@Nemos -- Its funny, people usually say its the networking side that brings them to a show. But I think shows post 9/11 have had to redefine themselves and offer much more. The educational benefits are about an even return with networking for me. Of course, this is only because I believe every show should act to move the industry forward. That one's a given. Thanks for the question.
Great point Andy--the attendees of EDS are a group that could foster innovation, even if they only meet once a year and set things in motion. EDS could be a great forum for hammering things out (such as do we change EDS?); determing if standards or common pactices need to be pursured for an industry issue; identifying the pressure points in the supply chain...I think the company to compnay connections work well, but as a industry, this year I didn't get the sense that there is a common cause bringing communities together.
It sounds like you have a pretty good measuring system. It sounds like you were able to find the educational part out with a little digging. To me it seems like these types of shows typically fulfill the networking and social aspects fairly well. On top of many new products, people make good business connections that can lead to more future business.
EBN Dialogue enables and encourages you to participate in live chats with notable leaders and luminaries. Not only editors and journalists, but the entire EBN community is able to comment and ask questions. Listed below are upcoming and archived chats.
Thailand Stages a Comeback Join EBN contributor Jennifer Baljko on Thursday August 23, 2012, at 11:00 a.m. EST for a live chat on how electronic manufacturers in Thailand have shored up their supply chain to reduce the impact of future natural disasters.
Microsoft Surface: Potential Winners & Losers What are the implications for the electronics industry supply chain of Microsoft Corp.'s decision to launch its own tablet PC? Join industry veteran and EE Times' systems and OEM expert Rick Merritt on Tuesday, July 3, at 12:00 pm EDT for a Live Chat on this subject.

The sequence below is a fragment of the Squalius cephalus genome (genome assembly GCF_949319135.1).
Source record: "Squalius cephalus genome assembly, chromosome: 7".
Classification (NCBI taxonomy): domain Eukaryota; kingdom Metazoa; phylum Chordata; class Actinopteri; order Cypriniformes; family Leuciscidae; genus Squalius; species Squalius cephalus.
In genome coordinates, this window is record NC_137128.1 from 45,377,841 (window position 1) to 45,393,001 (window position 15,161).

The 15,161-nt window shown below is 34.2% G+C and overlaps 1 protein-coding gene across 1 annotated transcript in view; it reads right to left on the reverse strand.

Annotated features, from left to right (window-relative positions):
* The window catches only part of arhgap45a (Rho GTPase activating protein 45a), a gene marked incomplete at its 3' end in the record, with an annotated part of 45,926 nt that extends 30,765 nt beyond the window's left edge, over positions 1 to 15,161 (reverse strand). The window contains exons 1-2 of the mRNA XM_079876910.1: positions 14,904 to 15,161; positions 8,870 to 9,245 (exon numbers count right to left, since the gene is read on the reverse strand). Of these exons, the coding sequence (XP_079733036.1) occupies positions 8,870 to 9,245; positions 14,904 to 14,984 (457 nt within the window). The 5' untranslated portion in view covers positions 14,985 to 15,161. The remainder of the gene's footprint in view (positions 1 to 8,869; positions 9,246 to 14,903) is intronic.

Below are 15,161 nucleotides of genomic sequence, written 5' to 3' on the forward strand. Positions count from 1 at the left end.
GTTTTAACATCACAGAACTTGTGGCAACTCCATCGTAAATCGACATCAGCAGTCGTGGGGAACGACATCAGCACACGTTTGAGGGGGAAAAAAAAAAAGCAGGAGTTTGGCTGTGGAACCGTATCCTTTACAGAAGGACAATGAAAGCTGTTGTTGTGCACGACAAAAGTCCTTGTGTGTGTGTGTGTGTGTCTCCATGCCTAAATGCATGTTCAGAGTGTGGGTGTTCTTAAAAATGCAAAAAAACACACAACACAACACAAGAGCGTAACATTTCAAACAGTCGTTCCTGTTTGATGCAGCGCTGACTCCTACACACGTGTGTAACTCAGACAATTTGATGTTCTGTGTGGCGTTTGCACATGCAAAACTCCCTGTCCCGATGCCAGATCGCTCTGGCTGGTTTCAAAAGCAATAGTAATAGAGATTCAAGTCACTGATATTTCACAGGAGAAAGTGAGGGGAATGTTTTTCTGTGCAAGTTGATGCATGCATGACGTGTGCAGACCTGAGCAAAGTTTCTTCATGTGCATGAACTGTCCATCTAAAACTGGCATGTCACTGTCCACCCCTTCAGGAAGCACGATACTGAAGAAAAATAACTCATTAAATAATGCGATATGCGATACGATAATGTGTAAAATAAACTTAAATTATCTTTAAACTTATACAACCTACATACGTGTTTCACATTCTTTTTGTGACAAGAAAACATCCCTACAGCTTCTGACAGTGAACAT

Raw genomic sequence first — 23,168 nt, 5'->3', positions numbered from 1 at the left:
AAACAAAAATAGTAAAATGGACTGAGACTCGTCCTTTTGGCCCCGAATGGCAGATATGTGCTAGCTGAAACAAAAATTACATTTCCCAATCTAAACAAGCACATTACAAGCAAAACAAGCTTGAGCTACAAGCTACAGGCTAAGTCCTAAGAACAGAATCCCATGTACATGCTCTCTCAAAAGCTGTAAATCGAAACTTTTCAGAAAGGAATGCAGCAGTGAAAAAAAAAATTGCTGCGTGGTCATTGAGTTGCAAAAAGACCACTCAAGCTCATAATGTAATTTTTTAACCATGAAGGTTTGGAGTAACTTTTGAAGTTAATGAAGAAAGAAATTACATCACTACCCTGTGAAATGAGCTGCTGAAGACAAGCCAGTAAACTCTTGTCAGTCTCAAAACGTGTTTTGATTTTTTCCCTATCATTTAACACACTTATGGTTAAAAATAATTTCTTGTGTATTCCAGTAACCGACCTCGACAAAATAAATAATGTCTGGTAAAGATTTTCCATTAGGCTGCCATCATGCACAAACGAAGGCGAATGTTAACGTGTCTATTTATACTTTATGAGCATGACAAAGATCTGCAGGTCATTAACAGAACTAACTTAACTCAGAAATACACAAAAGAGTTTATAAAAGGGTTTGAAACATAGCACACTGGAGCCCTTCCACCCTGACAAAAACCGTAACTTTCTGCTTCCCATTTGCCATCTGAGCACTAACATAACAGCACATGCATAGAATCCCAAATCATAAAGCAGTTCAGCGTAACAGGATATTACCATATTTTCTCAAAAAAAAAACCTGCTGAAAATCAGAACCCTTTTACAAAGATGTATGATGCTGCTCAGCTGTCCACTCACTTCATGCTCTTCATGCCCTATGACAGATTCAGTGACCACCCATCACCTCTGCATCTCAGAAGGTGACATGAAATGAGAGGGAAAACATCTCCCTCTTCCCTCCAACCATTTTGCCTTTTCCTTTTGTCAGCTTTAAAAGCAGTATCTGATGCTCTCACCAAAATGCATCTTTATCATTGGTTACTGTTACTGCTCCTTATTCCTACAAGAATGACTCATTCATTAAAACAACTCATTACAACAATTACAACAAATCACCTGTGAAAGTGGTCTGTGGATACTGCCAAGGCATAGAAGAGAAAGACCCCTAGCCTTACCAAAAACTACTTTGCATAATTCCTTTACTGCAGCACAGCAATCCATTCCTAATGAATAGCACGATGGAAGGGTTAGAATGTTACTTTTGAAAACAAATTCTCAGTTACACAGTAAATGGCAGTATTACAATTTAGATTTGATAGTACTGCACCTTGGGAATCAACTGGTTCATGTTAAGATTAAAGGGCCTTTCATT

Join EBN contributor Jennifer Baljko on Thursday August 23, 2012, at 11:00 a.m. EST for a live chat on how electronic manufacturers in Thailand have shored up their supply chain to reduce the impact of future natural disasters.
Peter Drucker famously said "Trying to predict the future is like trying to drive down a country road at night with no lights while looking out the back window." Yet in the razor's-edge world of electronics—with a lean supply chain and just-in-time demands—the need to know the future is vital.
While no one really can accurately predict the future, we can take guidance from another Drucker saying which is the best way to predict the future is to create it.
You've heard the saying "the No. 1 supply chain risk is your people." That hasn't always been the case. But today's complex global supply chain requires a new type of multitalented employee. It's one who understands, finance, marketing, economics, is savvy with technology, graceful with relationships and can think analytically.
Where are these people? Are universities properly preparing the next generation supply chain professionals? How do train your existing workforce for these new, demanding positions?
Brian Fuller, editor-in-chief of EBN, will lead a 60-minute Avnet Velocity panel discussion that will ask and answer these and other questions swirling around today's supply-chain talent challenges.